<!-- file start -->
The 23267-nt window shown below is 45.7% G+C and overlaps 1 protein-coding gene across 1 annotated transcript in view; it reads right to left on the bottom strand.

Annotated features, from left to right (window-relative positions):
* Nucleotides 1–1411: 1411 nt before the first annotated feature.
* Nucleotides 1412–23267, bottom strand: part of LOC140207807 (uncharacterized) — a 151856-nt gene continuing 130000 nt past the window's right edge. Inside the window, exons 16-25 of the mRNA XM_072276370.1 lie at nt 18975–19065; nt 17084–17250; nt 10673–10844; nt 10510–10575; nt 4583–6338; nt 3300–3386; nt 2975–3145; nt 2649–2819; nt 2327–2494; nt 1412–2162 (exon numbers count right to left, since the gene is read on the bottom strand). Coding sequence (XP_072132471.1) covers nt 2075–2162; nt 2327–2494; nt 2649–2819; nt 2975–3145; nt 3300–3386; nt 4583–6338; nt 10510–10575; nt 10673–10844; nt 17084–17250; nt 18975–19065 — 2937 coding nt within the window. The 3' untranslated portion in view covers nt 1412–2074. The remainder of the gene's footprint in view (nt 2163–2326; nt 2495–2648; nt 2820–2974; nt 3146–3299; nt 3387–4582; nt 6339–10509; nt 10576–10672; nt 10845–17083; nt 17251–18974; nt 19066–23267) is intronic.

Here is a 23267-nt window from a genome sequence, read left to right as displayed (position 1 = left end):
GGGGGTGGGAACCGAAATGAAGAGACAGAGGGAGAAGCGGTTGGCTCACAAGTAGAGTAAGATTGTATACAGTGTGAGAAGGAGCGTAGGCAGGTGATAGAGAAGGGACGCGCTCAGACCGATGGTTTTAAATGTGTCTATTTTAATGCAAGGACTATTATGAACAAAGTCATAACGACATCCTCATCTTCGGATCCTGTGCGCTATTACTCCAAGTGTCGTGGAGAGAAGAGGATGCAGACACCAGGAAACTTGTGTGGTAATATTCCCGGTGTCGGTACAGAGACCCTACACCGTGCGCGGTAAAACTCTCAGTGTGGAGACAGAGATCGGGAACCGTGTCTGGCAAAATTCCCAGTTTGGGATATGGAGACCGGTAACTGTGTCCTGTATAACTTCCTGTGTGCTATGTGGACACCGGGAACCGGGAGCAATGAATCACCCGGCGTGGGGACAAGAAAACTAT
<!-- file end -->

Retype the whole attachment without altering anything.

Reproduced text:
The 23267-nt window shown below is 45.7% G+C and overlaps 1 protein-coding gene across 1 annotated transcript in view; it reads right to left on the bottom strand.

Annotated features, from left to right (window-relative positions):
* Nucleotides 1–1411: 1411 nt before the first annotated feature.
* Nucleotides 1412–23267, bottom strand: part of LOC140207807 (uncharacterized) — a 151856-nt gene continuing 130000 nt past the window's right edge. Inside the window, exons 16-25 of the mRNA XM_072276370.1 lie at nt 18975–19065; nt 17084–17250; nt 10673–10844; nt 10510–10575; nt 4583–6338; nt 3300–3386; nt 2975–3145; nt 2649–2819; nt 2327–2494; nt 1412–2162 (exon numbers count right to left, since the gene is read on the bottom strand). Coding sequence (XP_072132471.1) covers nt 2075–2162; nt 2327–2494; nt 2649–2819; nt 2975–3145; nt 3300–3386; nt 4583–6338; nt 10510–10575; nt 10673–10844; nt 17084–17250; nt 18975–19065 — 2937 coding nt within the window. The 3' untranslated portion in view covers nt 1412–2074. The remainder of the gene's footprint in view (nt 2163–2326; nt 2495–2648; nt 2820–2974; nt 3146–3299; nt 3387–4582; nt 6339–10509; nt 10576–10672; nt 10845–17083; nt 17251–18974; nt 19066–23267) is intronic.

Here is a 23267-nt window from a genome sequence, read left to right as displayed (position 1 = left end):
GGGGGTGGGAACCGAAATGAAGAGACAGAGGGAGAAGCGGTTGGCTCACAAGTAGAGTAAGATTGTATACAGTGTGAGAAGGAGCGTAGGCAGGTGATAGAGAAGGGACGCGCTCAGACCGATGGTTTTAAATGTGTCTATTTTAATGCAAGGACTATTATGAACAAAGTCATAACGACATCCTCATCTTCGGATCCTGTGCGCTATTACTCCAAGTGTCGTGGAGAGAAGAGGATGCAGACACCAGGAAACTTGTGTGGTAATATTCCCGGTGTCGGTACAGAGACCCTACACCGTGCGCGGTAAAACTCTCAGTGTGGAGACAGAGATCGGGAACCGTGTCTGGCAAAATTCCCAGTTTGGGATATGGAGACCGGTAACTGTGTCCTGTATAACTTCCTGTGTGCTATGTGGACACCGGGAACCGGGAGCAATGAATCACCCGGCGTGGGGACAAGAAAACTAT